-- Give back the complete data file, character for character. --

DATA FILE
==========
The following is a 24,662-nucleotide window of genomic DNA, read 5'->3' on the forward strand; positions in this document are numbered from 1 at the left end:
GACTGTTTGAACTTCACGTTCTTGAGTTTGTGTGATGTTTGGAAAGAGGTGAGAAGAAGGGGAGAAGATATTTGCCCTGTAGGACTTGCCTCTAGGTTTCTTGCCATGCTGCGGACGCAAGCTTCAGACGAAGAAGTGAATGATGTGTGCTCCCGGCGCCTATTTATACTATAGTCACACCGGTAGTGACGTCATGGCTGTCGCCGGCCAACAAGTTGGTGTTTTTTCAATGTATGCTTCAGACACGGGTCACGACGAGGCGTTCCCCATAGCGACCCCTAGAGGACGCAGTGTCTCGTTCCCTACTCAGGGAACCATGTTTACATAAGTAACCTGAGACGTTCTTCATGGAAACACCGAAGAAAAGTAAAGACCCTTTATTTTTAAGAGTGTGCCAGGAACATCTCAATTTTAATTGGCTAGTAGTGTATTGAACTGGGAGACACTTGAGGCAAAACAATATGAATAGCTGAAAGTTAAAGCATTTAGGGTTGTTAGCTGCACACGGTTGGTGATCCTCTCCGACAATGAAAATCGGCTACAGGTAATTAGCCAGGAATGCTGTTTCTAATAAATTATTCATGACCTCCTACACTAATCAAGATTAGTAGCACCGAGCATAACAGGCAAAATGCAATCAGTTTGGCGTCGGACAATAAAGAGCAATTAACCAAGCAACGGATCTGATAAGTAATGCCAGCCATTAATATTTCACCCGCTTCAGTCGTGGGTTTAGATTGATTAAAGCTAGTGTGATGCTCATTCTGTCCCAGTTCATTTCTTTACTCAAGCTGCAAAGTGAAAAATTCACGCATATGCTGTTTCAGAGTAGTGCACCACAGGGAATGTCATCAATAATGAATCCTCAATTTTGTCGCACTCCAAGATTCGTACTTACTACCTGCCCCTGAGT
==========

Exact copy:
The following is a 24,662-nucleotide window of genomic DNA, read 5'->3' on the forward strand; positions in this document are numbered from 1 at the left end:
GACTGTTTGAACTTCACGTTCTTGAGTTTGTGTGATGTTTGGAAAGAGGTGAGAAGAAGGGGAGAAGATATTTGCCCTGTAGGACTTGCCTCTAGGTTTCTTGCCATGCTGCGGACGCAAGCTTCAGACGAAGAAGTGAATGATGTGTGCTCCCGGCGCCTATTTATACTATAGTCACACCGGTAGTGACGTCATGGCTGTCGCCGGCCAACAAGTTGGTGTTTTTTCAATGTATGCTTCAGACACGGGTCACGACGAGGCGTTCCCCATAGCGACCCCTAGAGGACGCAGTGTCTCGTTCCCTACTCAGGGAACCATGTTTACATAAGTAACCTGAGACGTTCTTCATGGAAACACCGAAGAAAAGTAAAGACCCTTTATTTTTAAGAGTGTGCCAGGAACATCTCAATTTTAATTGGCTAGTAGTGTATTGAACTGGGAGACACTTGAGGCAAAACAATATGAATAGCTGAAAGTTAAAGCATTTAGGGTTGTTAGCTGCACACGGTTGGTGATCCTCTCCGACAATGAAAATCGGCTACAGGTAATTAGCCAGGAATGCTGTTTCTAATAAATTATTCATGACCTCCTACACTAATCAAGATTAGTAGCACCGAGCATAACAGGCAAAATGCAATCAGTTTGGCGTCGGACAATAAAGAGCAATTAACCAAGCAACGGATCTGATAAGTAATGCCAGCCATTAATATTTCACCCGCTTCAGTCGTGGGTTTAGATTGATTAAAGCTAGTGTGATGCTCATTCTGTCCCAGTTCATTTCTTTACTCAAGCTGCAAAGTGAAAAATTCACGCATATGCTGTTTCAGAGTAGTGCACCACAGGGAATGTCATCAATAATGAATCCTCAATTTTGTCGCACTCCAAGATTCGTACTTACTACCTGCCCCTGAGT